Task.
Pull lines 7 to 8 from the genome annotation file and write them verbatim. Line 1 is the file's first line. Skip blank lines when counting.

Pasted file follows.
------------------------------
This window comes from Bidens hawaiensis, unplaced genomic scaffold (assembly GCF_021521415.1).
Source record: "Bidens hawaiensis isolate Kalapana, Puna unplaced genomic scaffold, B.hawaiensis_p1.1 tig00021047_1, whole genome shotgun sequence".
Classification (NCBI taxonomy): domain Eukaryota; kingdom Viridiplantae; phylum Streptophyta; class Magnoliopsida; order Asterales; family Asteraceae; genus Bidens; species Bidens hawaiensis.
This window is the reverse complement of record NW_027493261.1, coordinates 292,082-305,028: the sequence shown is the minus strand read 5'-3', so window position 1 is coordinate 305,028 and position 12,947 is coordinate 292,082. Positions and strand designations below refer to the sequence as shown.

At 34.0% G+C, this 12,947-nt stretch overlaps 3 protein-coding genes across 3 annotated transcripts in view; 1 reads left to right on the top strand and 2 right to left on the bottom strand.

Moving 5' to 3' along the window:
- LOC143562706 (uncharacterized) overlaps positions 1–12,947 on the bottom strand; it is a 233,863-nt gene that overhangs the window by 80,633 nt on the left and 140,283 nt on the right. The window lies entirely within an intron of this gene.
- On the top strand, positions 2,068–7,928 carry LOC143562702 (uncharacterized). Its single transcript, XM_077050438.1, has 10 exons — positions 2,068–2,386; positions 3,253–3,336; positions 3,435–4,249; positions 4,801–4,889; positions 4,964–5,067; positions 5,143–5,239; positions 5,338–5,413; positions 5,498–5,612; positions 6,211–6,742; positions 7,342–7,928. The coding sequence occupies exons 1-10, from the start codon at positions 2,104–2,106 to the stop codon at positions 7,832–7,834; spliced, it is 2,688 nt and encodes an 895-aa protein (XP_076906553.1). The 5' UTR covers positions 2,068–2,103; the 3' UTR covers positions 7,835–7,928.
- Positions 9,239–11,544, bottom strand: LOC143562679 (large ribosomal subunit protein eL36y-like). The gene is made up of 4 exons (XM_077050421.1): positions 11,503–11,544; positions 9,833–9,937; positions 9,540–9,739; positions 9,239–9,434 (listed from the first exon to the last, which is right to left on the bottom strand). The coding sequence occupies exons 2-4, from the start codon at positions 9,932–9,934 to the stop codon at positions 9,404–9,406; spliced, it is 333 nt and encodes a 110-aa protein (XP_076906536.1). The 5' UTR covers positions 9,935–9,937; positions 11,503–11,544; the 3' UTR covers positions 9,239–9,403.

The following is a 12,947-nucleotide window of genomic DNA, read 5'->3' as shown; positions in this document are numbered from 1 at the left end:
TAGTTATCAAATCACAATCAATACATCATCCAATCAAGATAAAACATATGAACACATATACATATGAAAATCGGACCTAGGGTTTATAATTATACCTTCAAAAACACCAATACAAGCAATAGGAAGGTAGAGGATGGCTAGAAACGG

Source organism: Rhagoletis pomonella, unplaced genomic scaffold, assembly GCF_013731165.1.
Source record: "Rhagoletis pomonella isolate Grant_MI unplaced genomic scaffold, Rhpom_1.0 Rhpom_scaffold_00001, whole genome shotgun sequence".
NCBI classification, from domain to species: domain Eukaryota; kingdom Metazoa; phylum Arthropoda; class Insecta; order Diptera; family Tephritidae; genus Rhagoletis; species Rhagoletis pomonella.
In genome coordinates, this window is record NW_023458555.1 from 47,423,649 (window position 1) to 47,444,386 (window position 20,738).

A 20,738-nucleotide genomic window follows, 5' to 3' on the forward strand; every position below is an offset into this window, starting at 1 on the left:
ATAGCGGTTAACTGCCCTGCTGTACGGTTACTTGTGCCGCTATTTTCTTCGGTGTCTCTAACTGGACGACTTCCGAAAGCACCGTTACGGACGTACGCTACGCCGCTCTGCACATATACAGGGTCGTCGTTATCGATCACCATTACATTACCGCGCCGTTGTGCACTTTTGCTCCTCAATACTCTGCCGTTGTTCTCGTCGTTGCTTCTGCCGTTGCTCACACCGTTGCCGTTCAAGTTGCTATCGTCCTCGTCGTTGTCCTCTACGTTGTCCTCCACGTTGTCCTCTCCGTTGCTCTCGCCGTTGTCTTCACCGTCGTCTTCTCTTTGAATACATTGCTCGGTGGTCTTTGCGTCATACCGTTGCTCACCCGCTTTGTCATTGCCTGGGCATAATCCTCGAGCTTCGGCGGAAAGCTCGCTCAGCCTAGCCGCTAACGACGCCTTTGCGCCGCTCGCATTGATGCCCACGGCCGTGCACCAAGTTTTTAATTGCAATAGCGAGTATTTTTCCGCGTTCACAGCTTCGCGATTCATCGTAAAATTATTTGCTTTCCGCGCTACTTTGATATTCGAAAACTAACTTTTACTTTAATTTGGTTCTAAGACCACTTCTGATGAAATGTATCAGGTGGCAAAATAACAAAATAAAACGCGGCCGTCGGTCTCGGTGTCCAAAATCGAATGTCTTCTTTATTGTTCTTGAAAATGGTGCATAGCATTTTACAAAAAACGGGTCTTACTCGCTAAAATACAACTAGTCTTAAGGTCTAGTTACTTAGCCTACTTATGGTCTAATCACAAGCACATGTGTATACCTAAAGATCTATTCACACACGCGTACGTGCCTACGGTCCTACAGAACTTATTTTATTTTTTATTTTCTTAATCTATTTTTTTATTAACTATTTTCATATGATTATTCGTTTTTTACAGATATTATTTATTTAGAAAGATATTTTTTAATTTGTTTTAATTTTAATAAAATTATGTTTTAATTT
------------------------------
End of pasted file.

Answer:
- LOC143562706 (uncharacterized) overlaps positions 1–12,947 on the bottom strand; it is a 233,863-nt gene that overhangs the window by 80,633 nt on the left and 140,283 nt on the right. The window lies entirely within an intron of this gene.
- On the top strand, positions 2,068–7,928 carry LOC143562702 (uncharacterized). Its single transcript, XM_077050438.1, has 10 exons — positions 2,068–2,386; positions 3,253–3,336; positions 3,435–4,249; positions 4,801–4,889; positions 4,964–5,067; positions 5,143–5,239; positions 5,338–5,413; positions 5,498–5,612; positions 6,211–6,742; positions 7,342–7,928. The coding sequence occupies exons 1-10, from the start codon at positions 2,104–2,106 to the stop codon at positions 7,832–7,834; spliced, it is 2,688 nt and encodes an 895-aa protein (XP_076906553.1). The 5' UTR covers positions 2,068–2,103; the 3' UTR covers positions 7,835–7,928.